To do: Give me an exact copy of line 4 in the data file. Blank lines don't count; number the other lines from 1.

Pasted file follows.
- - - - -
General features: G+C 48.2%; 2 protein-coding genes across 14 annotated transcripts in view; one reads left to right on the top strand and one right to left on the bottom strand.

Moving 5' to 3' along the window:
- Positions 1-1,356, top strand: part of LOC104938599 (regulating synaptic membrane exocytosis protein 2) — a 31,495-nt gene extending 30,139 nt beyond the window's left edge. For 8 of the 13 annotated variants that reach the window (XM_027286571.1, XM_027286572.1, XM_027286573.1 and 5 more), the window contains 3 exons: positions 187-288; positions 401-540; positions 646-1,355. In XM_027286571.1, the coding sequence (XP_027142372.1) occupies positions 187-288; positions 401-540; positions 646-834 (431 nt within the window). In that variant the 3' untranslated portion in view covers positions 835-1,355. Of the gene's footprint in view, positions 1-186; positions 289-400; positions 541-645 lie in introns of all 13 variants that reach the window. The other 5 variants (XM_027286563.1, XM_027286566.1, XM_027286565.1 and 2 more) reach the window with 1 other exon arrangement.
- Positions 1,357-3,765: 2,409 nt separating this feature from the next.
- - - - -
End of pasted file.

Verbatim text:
- Positions 1,357-3,765: 2,409 nt separating this feature from the next.